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Shasta College Theatre Presents: Romeo and Juliet


Shasta College Theatre Presents: Romeo and Juliet

Written by Dominic Mallari

Nearly everyone knows the story of Romeo and Juliet. William Shakespeare’s famous tragedy has withstood the test of time, having been performed at several stages around the world and adapted into many films. The play itself has also inspired many works such as the musical West Side Story and Taylor Swift’s hit single, Love Story. Now the tale of the star-crossed lovers will be coming here to Redding, specifically, at the Shasta College Theater. The Shakespearean tragedy  is directed by Dean Munroe, with set design by David Fraser. Also notably involved in the show are Marie Dawson, the choreographer, Dr. Elizabeth Waterbury, the musical director,  Ken Hill, who choreographs the fight scenes, and Casey Cann, who coaches some of the acting, especially during the romantic scenes. In all, Romeo and Juliet consists of a cast of about fifteen, with over forty people involved in the production crew.

“I thought the audience would enjoy it, and it’s been a while since we’ve done a Shakespeare,” says Dean Munroe about choosing the fall play, “It’s kind of an interesting story that people are familiar with, so I thought it would be a good experience for the actors and production staff.”

Relating the story to history and the humanities Dean Munroe explains, “There were a lot of arranged marriages… A lot of times people lose that context in terms of what the story is about. Not only are young girls taken advantage of in society but that young people in a sense aren’t allowed to really mature and get to a point in their lives where they know who they are and what they want to be.”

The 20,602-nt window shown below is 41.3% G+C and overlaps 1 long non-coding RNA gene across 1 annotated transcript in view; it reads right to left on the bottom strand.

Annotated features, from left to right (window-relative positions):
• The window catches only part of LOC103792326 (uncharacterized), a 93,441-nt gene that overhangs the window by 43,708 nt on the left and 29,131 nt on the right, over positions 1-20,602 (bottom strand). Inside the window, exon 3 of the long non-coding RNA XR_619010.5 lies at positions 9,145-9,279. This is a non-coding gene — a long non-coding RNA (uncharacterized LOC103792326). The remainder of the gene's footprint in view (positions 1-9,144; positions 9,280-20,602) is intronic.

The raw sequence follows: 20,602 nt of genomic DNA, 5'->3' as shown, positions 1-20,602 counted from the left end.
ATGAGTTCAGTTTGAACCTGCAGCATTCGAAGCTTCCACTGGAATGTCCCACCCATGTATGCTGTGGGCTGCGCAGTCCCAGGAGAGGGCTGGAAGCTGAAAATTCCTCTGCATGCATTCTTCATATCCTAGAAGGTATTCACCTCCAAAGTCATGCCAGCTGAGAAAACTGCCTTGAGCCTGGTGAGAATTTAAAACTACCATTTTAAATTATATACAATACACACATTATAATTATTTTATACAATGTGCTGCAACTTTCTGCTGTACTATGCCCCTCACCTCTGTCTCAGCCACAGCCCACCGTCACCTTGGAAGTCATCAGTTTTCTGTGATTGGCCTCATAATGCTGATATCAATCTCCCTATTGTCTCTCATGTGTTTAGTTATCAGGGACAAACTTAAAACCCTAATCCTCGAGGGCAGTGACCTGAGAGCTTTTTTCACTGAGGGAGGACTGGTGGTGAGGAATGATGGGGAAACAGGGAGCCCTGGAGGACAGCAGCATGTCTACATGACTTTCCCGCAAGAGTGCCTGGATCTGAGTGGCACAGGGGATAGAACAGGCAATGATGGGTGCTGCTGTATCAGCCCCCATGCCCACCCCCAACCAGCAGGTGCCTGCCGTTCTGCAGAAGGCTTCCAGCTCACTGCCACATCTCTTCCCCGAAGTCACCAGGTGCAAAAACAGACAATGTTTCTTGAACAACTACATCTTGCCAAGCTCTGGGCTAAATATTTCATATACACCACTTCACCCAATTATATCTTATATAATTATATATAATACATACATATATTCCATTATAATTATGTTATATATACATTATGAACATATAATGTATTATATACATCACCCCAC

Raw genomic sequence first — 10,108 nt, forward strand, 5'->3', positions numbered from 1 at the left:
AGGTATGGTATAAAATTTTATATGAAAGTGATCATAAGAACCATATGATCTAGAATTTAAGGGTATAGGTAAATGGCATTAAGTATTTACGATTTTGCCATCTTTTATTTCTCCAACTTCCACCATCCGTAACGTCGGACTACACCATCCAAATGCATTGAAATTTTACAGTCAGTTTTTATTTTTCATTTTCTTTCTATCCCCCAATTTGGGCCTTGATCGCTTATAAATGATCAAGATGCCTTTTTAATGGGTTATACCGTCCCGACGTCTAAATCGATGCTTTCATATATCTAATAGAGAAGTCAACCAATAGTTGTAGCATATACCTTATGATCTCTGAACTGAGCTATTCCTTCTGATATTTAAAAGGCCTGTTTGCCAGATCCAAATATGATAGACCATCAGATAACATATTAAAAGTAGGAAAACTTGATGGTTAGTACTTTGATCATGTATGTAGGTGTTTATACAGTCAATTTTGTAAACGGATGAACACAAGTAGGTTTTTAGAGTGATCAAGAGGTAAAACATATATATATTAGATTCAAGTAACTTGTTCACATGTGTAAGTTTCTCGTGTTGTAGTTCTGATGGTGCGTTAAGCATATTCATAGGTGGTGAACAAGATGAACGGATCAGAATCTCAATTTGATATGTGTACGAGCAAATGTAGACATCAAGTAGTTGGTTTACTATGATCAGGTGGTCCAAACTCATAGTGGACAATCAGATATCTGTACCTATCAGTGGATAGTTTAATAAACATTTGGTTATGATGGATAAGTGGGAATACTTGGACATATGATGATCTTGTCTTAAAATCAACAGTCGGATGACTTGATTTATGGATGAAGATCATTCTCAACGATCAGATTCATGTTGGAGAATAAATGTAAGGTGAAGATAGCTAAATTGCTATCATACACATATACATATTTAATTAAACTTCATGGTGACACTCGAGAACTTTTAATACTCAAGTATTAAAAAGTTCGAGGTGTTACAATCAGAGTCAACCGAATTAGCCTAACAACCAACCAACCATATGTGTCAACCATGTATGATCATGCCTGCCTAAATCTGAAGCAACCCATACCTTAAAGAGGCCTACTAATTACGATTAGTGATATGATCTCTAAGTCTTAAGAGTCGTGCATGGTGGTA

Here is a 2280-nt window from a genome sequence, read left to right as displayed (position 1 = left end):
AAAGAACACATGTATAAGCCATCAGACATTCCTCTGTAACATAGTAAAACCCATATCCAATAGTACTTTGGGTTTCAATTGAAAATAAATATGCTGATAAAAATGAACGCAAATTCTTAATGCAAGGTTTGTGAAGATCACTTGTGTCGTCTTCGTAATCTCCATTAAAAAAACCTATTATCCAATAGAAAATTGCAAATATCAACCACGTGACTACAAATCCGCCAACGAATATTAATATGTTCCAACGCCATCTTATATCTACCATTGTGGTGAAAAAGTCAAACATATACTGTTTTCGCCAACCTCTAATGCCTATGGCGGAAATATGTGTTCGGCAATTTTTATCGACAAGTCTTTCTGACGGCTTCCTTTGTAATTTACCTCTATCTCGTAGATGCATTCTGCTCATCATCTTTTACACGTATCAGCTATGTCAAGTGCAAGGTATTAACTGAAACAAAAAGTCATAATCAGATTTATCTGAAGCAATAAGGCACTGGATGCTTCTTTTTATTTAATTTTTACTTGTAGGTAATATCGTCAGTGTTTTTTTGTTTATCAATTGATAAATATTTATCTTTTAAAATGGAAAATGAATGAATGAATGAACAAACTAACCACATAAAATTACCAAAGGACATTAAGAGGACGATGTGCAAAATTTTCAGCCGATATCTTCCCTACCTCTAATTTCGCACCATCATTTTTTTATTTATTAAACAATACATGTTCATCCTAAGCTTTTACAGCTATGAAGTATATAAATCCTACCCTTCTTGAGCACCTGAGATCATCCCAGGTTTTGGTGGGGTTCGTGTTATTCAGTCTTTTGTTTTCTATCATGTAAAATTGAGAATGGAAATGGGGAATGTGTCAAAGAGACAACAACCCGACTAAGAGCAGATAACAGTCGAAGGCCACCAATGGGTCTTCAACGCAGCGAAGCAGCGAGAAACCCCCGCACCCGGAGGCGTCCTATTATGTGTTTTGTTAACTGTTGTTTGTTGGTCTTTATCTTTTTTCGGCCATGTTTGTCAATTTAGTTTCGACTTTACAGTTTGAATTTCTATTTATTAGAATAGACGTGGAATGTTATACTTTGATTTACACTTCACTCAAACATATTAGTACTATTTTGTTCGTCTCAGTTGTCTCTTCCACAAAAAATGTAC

“[Romeo and Juliet is] all about youth and the challenges youth face. Here’s a fourteen-year-old who has just going through all the changes in her life and it’s a period of time where young people are always trapped into romance and they’re captivated by it, but also they’re not equipped to handle it because they’re really not mature enough to be able to see through it.” He even pointed out that the challenges are what he enjoys the most about this show.

Playing the titicular protagonists are Blake Fisher (Romeo) and Samantha Comer (Juliet). Having graduated from Enterprise High School and Shasta High School, Blake and Sam, respectively, know what it is like to come from rival backgrounds. Yet these two talented actors have teamed up quite well during the past few months of rehearsals and are able to exhibit marvelous chemistry onstage.

“We’re friends and we’re funny together and we get along really well,” comments Sam about her acting experience with Blake, “We’ve talked about the whole kiss thing many times, and I get really embarrassed about it because I’ve never done that before onstage, but he’s really cool. He’s comforting about it, and it’s not a big deal.”

Although for both of them this is their first play, they have displayed their singing, acting, and dancing skills elsewhere in the past. If you saw Shasta College’s Summer Musical Leader of the Pack a few months ago, you may remember Blake for his portrayal of the musician Jeff Barry, Ellie Greenwich’s love interest. He has also performed in Enterprise’s award-winning show choir Starship and the Victorian Dinner.